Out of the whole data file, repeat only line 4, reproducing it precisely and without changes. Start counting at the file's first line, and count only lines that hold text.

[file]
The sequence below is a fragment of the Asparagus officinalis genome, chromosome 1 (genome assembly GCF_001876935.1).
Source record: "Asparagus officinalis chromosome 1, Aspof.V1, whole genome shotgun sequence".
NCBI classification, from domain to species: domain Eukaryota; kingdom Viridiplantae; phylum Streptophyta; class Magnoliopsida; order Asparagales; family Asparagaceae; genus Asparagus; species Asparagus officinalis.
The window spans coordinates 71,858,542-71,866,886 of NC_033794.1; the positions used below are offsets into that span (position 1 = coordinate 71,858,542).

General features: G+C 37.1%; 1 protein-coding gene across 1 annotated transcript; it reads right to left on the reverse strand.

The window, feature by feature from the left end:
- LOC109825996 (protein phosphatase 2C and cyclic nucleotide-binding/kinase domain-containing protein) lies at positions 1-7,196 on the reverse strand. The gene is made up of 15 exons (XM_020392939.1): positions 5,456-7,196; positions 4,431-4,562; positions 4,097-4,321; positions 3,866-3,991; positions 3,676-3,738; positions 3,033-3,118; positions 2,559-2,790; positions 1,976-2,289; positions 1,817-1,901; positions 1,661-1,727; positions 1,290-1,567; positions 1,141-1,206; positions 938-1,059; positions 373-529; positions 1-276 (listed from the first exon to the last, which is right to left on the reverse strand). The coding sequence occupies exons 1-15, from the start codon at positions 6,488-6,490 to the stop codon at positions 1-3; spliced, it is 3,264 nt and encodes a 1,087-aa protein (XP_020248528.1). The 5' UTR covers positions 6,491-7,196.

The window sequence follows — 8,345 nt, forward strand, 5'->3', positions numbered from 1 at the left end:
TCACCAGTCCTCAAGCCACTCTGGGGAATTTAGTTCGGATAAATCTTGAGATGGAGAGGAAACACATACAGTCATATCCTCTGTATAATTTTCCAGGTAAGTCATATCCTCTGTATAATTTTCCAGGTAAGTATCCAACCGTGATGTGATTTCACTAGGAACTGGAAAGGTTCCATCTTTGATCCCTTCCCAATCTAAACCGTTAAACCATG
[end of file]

The window spans coordinates 71,858,542-71,866,886 of NC_033794.1; the positions used below are offsets into that span (position 1 = coordinate 71,858,542).